This Epilepsy Training for Schools & Carers Course has been written for anyone who cares for children with epilepsy, particularly people who work in schools. It explains the different types of epilepsy and what to do if a child is having a seizure. It's also IIRSM approved & CPD accredited for your reassurance.
In the UK alone, around 64,000 children have epilepsy. That’s about 1 in every 220 children. This means that on average, there could be 1 child with epilepsy in every primary school and 5 children with epilepsy in each secondary school.
This Epilepsy Training for Schools title provides the information you need to support a child at school with epilepsy, explaining the different types of seizures, the symptomsand most importantly, what to do to help a child who is having a seizure.
It also looks at the responsibilities, policies and procedures and the well-being of children with epilepsy. The course is split into 5 sections and includes a step-by-step guide of what to do and what not do when a child is having a seizure, making it easier to digest and follow.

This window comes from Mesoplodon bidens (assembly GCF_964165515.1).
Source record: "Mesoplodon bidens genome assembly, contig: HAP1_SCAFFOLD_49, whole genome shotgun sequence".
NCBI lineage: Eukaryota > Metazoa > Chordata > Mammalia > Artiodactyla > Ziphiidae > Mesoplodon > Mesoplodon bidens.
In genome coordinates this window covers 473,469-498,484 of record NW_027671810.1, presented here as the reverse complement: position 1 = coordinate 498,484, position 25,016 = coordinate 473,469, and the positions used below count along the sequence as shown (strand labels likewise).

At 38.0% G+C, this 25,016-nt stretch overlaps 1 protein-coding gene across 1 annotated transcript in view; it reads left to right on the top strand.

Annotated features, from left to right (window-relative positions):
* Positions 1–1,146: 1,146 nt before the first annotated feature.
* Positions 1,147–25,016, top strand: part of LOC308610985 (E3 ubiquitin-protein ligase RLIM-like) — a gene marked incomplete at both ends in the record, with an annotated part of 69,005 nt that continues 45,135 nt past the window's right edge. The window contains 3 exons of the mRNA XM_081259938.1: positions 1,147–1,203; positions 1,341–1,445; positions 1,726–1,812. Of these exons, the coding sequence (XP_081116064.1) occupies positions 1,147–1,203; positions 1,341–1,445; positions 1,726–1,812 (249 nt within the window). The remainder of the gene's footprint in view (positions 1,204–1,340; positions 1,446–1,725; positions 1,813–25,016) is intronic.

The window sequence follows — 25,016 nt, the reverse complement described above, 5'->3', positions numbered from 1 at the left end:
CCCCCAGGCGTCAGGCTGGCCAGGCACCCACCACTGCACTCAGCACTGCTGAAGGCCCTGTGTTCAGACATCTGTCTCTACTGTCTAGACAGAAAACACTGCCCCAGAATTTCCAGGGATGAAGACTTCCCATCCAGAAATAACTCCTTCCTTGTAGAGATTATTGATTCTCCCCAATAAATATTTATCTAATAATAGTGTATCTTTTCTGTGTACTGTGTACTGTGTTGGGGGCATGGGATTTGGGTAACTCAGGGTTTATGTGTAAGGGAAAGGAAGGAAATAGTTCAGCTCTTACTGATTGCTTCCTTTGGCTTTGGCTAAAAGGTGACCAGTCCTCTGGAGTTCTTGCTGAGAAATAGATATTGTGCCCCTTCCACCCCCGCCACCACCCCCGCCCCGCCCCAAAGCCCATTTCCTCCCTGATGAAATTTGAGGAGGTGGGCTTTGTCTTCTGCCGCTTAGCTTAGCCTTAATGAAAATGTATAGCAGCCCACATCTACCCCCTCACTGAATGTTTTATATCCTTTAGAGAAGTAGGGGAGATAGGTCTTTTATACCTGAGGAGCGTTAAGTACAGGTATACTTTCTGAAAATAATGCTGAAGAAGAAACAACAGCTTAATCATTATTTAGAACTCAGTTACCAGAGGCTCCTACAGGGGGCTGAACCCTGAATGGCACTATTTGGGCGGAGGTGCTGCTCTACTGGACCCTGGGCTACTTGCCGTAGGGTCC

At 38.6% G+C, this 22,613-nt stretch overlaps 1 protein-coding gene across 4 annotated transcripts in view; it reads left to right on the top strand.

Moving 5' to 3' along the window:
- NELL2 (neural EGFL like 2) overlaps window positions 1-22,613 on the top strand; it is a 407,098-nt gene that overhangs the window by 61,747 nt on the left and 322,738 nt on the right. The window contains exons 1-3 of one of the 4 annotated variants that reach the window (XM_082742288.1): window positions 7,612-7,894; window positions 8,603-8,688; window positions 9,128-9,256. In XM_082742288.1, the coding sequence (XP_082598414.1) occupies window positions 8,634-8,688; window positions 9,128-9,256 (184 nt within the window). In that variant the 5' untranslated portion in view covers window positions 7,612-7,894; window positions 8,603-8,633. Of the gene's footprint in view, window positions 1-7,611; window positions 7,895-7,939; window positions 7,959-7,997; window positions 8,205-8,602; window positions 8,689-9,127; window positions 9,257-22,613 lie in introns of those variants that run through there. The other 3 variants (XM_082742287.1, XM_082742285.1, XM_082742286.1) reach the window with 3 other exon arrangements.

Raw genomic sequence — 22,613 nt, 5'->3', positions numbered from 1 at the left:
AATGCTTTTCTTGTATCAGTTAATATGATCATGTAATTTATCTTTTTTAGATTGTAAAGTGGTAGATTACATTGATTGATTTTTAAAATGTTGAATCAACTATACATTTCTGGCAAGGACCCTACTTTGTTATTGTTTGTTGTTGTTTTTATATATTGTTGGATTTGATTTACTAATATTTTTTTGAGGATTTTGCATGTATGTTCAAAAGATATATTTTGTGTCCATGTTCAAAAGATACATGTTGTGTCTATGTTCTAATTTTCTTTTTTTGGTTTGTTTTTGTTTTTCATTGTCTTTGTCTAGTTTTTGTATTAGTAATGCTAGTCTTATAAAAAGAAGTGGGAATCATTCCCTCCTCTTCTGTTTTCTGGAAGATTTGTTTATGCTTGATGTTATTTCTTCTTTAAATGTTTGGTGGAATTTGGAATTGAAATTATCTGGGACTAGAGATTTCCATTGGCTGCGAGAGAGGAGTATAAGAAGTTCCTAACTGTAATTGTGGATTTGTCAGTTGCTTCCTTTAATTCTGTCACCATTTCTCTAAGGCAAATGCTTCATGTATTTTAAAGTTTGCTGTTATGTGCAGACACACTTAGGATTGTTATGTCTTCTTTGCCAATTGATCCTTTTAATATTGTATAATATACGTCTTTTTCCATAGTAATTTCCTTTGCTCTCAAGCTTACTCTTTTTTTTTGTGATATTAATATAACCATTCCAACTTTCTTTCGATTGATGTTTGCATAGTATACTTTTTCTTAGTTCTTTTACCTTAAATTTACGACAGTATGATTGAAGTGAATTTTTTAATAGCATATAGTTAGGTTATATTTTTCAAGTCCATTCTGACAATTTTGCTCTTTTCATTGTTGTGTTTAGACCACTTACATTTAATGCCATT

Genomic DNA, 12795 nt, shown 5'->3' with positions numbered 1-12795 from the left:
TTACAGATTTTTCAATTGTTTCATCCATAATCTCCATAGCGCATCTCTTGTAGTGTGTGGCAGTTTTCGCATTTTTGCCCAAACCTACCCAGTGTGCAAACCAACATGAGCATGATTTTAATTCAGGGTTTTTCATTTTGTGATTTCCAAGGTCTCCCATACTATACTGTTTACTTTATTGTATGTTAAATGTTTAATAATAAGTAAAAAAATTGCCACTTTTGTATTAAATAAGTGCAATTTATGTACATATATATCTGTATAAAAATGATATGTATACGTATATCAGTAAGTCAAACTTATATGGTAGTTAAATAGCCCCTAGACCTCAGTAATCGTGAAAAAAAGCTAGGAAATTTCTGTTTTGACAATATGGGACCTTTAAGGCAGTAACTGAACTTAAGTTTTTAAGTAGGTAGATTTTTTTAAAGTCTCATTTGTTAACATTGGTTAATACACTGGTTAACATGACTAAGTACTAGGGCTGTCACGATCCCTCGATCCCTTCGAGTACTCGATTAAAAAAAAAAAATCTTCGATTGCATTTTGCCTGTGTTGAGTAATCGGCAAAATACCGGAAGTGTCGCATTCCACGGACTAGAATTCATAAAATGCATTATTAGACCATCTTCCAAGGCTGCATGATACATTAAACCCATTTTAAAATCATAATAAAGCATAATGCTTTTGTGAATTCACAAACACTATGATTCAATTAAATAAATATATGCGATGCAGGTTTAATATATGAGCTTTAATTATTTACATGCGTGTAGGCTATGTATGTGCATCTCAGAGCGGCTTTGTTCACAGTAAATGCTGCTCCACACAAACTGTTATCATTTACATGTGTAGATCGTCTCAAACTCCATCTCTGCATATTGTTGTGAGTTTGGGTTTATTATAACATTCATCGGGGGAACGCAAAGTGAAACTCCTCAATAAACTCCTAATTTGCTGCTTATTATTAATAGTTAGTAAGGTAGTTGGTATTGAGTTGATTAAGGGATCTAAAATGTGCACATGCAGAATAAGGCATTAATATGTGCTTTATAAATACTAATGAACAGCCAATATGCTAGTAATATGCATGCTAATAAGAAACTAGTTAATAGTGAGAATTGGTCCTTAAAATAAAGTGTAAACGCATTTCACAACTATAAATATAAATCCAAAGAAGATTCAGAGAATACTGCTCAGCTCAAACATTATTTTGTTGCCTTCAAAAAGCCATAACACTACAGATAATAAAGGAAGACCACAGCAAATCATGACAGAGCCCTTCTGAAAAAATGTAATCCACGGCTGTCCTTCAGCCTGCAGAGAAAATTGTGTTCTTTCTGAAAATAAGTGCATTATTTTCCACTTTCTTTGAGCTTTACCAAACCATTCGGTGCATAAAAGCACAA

The Epilepsy Training for Schools & Carers course is broken down into 5 sections.
Here we look at what epilepsy is, its diagnosis and what might cause it. We explain what an Individual Healthcare Plan is, what should go into it and why it’s so important that a child with epilepsy has one.
In this section we are looking at the four areas of the brain that could be affected by focal seizures and the six most common types of generalisedseizure. A step-by-step guide explains the DO's and DON'Ts you need to be aware of when a child is having a seizure.
This section concentrates on possible triggers – certain things that may make a seizure more likely to happen, the possible side-effects of anti-epileptic drugs and what to do in an emergency.
In this section we look at the need for a school policy and the requirement to make sure the safety of children with health conditions is particularly considered in risk assessments.
In this section we look at the potential for disrupted learning and the importance of communication and the support of everyone around them to the well-being of a child with epilepsy.